At 8 p.m EST “CBS Presents Oprah With Meghan and Harry” aired in the United States. A Day later, British audiences watched the bombshell interview. The program covered the racism and mistreatment experienced by Meghan at the hands of both the monarchy and the British press, the latter of which has started responding. What they’ve said tells you everything you need to know about the fundamental problems at the heart of the British psyche.
The British are fundamentally more offended by the accusation of racism than they are by racism itself.
Following the interview, a U.K media organization the Society of Editors released a statement. Almost 400 people are part of the organization. Their ranks include editors, editorial directors, editors-in-chief and deputy editors across national, regional, and local media.
As a reminder, here are just some of the things written about Meghan.
You may expect that this organization took the time to do some solemn reflection on the mistakes they had made in this situation, but no. The statement was nothing but outrage that anyone dares call a spade a spade. “It is not acceptable for the Duke and Duchess to make such claims without providing any supporting evidence. If it is simply the case the Sussexes feel that the press by questioning their actions and commenting on their roles when working as Royals funded by the taxpayer were being racist then they are mistaken.”
The head of the organization appeared on a TV interview not long after it was released.
He does not believe he has to answer for a single headline. His problem is that someone dared to question them. The ethos of the British press is that they can be as racist as they like and no one is allowed to call it racism. This attitude is pervasive throughout British society up to the level of government policy. Calling out bigotry is a much worse offense than being bigoted.
British news channels love to bring Black people on to “debate” racism.
The press can often fall into a bad habit of needing to hear “both sides” of an issue, even when the issue is cut and dry. That’s why American news shows platformed so many climate change deniers. The British press is no different and racism is no exception. When a race-related story hits the headlines, there is a standard procedure for news shows. A debate between a person who is not white and believes the racist thing was racist and bad, and a white person who believes that the racist thing was neither.
There are two key problems with this approach.
The first is that it frames racism as up for debate and as an issue where we have to consider both sides points carefully. Is racism bad? Who knows. Does racism exist? Who knows. We never actually get to talking about how to tackle the problem because we’re still at the stage of deciding if the problem exists. It should be noted that there are some issues where we know the answer is obvious and treat it as such. There’s never a debate on whether pedophilia is actually bad or if rape even exists. But somehow British press deems it acceptable to treat racism as a matter of personal opinion.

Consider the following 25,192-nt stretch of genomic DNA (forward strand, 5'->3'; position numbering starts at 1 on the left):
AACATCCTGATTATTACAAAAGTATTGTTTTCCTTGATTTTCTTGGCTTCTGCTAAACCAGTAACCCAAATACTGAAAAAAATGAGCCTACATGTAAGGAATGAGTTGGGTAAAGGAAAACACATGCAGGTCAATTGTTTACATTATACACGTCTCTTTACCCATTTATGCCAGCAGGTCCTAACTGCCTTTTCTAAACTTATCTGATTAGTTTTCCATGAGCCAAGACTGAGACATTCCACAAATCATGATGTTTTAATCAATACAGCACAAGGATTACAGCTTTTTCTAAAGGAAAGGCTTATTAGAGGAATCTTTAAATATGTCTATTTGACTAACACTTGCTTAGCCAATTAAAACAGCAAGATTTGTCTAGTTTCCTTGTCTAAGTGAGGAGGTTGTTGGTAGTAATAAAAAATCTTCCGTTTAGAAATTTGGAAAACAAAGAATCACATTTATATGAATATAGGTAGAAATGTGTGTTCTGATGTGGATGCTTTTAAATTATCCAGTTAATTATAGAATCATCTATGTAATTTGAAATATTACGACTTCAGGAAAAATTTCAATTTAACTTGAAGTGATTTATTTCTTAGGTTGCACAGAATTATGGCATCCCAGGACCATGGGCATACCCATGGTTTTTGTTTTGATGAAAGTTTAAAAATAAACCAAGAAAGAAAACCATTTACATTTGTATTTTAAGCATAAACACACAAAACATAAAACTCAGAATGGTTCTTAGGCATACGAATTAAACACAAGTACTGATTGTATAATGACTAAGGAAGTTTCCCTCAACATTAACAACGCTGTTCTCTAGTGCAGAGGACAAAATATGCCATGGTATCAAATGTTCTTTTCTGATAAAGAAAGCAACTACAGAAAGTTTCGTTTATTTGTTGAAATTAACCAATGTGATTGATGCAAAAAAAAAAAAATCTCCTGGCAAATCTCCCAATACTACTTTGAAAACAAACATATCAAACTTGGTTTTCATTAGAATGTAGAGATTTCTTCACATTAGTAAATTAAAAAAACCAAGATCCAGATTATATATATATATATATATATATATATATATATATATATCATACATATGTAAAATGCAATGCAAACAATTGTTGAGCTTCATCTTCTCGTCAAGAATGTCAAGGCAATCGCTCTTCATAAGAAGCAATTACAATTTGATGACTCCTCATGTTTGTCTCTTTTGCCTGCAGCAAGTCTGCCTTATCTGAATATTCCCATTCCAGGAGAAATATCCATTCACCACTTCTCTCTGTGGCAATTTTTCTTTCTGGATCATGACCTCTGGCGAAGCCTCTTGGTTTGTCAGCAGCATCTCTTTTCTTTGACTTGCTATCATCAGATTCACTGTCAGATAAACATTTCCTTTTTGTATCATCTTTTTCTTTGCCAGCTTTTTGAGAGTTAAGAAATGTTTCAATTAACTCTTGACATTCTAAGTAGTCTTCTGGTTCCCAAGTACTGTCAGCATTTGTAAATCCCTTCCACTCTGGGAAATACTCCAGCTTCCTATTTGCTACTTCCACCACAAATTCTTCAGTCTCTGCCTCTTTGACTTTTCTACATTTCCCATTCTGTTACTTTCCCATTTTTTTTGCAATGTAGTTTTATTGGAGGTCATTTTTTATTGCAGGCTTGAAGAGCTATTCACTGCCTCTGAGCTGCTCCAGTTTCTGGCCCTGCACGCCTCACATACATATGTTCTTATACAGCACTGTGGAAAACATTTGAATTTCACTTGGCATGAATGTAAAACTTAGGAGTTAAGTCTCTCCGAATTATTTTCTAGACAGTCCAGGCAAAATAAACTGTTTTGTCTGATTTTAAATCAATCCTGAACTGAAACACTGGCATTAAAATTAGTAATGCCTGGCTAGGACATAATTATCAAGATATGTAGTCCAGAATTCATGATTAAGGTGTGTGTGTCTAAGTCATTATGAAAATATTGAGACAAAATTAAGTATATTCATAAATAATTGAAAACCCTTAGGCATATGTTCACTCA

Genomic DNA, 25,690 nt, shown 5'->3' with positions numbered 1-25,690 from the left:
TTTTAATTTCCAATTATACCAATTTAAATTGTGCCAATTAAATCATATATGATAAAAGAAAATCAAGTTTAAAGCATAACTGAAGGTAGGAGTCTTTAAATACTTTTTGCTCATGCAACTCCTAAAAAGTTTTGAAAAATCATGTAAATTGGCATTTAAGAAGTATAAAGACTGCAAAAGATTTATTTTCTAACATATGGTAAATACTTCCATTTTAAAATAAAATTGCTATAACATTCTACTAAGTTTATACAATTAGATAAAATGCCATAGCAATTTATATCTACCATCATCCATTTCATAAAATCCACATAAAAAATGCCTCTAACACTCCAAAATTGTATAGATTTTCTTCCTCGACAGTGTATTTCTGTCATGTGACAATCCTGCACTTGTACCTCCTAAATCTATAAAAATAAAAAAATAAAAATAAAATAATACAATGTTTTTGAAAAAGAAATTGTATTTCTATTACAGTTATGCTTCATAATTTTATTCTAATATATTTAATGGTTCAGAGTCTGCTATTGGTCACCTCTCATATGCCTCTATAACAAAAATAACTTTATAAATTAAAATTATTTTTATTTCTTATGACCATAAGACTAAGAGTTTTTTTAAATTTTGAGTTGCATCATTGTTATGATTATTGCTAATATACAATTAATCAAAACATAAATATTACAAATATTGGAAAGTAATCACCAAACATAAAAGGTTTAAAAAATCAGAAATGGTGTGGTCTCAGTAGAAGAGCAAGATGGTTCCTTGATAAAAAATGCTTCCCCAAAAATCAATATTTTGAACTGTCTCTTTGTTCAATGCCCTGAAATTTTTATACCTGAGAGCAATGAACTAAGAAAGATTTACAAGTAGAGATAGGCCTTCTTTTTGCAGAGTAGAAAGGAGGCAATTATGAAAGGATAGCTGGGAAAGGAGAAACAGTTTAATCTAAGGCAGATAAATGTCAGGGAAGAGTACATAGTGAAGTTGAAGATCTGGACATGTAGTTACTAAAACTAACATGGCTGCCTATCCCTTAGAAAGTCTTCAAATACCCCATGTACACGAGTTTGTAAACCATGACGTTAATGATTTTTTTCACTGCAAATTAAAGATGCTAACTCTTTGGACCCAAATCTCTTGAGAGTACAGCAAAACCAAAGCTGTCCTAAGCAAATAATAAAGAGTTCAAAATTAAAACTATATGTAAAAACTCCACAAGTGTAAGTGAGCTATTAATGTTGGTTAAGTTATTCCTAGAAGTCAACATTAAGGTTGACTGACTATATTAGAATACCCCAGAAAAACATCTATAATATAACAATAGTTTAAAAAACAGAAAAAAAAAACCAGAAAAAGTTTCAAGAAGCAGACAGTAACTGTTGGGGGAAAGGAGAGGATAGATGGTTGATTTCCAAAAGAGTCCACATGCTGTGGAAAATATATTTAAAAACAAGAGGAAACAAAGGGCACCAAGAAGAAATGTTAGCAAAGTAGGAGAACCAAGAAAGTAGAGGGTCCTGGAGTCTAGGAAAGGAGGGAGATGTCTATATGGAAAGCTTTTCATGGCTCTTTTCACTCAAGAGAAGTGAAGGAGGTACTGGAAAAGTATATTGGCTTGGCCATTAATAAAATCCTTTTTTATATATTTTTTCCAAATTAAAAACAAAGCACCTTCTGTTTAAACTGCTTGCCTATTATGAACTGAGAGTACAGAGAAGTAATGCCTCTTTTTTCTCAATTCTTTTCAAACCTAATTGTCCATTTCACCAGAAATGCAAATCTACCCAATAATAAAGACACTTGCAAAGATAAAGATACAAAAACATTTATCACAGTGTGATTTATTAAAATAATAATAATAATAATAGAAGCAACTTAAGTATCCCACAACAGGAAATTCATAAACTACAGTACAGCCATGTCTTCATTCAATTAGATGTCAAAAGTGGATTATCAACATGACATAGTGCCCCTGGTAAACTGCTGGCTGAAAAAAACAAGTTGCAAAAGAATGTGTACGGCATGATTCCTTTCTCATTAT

The second problem is that debating if racism exists is often the only offer Black journalists get to make public appearances.
Many Black media figures have expressed frustration that though they report on everything from the economy, to conspiracy theories, to government corruption, they only get called onto shows to be the Black person arguing that racism is bad. Not only does this pigeonhole these figures, but it also means that the only time they are invited to speak is when what they say is most likely to bring targeted harassment their way.
We are in a period of “backlash”
In 1981 Susan Faludi published her book Backlash: The Undeclared War Against Women. The book details the media-driven backlash against the feminist advances of the 70s and pinpoints backlash as a historical trend of push back following recent advances in women’s rights. One tactic that was often used by the media was blaming the victim by saying that feminism was the real cause of women’s grievances.
The trend can apply to many progressive movements, from anti-racism to trans rights. Progress is made, it makes the establishment panicky, backlash happens. Britain is in an undeniable stage of backlash against the very idea of fighting bigotry. The word “woke” has become a catch-all term for anti-bigotry that is overwhelmingly used as a negative. There are constant articles about the horrors of woke culture, mainly using woke as an insult. Complains about cancel culture come in response to any mention of injustice. The overwhelming priority of the British press, and indeed government, is to make it socially unacceptable to stand up for marginalized groups.
The problem with the press is not that they were racist towards Meghan. It’s that Britain is deep in backlash and getting out of it will be hard work, years in the making.